What happens is that as we grow our bodies don’t need the nutrition that our mother’s milk or animal’s milk might provide in that form, so nature in it’s infinite wisdom reduces the body’s output of lactase.  Some people’s output remains higher than others just like some people are bald and some aren’t.  It’s kind of like developing “shame” when we leave our 20’s so we don’t hurt ourselves doing stupid things any more.

Bottom Line

Bottom line is that once you reach the age of around 20 you don’t need to drink milk any more, so stop.  Easy Pezzy, no more Lactose intolerance.

 

Questions? – jug

How to Cook an Egg

The concept of Jughandle’s Fat Farm is to lead our followers to a healthier existence by teaching and examining the simple acts of gathering food (shopping, growing, etc) and preparing a meal.  Once everyone understands why we eat and what the food does to our bodies we can then choose the path we would like to follow instead of being pulled by the pallet down the road of fast food and pre-prepared meals.  Every one from Man to child should know how to cook (not just forage in the refrigerator) when they are hungry.

I’ve been told that Cooking an Egg is one of the most basic and important skills a cook can master.  I would like to know that when I say to separate 7 eggs into two bowls, you aren’t going to just put 3 eggs in one bowl and 4 in the other.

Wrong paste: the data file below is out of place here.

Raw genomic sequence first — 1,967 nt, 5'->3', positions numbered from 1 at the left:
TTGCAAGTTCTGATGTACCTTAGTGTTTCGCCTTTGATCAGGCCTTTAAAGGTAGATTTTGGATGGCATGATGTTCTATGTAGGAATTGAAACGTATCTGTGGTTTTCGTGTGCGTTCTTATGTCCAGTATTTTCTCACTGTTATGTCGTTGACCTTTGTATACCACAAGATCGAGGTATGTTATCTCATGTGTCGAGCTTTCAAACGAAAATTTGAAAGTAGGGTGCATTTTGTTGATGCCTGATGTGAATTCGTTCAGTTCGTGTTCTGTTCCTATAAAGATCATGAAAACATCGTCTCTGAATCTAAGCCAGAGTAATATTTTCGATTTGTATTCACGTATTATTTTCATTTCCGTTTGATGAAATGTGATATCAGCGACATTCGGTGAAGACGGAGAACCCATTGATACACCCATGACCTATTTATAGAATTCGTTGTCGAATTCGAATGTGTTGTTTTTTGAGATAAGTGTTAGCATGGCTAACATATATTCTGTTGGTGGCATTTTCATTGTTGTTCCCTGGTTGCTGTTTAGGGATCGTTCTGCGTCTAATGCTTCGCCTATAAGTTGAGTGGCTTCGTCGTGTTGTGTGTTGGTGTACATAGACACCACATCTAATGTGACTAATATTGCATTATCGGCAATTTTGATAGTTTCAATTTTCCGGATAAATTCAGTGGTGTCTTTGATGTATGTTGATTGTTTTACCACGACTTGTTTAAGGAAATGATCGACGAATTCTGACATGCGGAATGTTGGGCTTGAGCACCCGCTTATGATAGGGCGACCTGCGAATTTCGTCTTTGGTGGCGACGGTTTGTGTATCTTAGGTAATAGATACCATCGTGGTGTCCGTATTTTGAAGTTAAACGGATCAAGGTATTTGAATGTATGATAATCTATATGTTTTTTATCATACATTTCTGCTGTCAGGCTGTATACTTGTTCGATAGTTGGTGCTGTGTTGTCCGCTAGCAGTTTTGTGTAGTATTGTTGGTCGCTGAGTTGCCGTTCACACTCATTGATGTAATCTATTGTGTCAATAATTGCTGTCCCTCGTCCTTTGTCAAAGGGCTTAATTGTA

Egg Chemistry

Eggs are the most complex and important ingredient we will cook with.  Because they are high in protein which is constructed of coiled molecules, they react to different methods of preparation.  Heating or the friction or whipping (also heating) causes those coils to unwind.  They attach to each other when they unwind creating a mesh that traps air or liquid that becomes permanently set when the mixture is heated to the setting point.  You can observe the trapped air reaction in whipped egg whites and the liquid in a custard.  The difference between a thick egg mixture and scrambled eggs is just 10 degrees.  So most egg dishes should be cooked slow and low to better control the results.

Trick: to make a speedy custard, add cornstarch or flour to your mixture to speed the formation of the protein mesh, thus stretching the window between success and a curdled mess.

Eggs also provide moisture to a dish, which when heated creates steam and aids in the rising of cakes and pastries.  They are also emulsifiers, one end of the molecule attracts water and the other attracts oil.  That is why you need an egg in a salad dressing such as Caesar’s or in a thicken dressing such as mayonnaise.

 

Lesson 1: How to Boil and Egg

There are many way to boil and egg, but remembering the slow and low method (think gentle) we will do the following: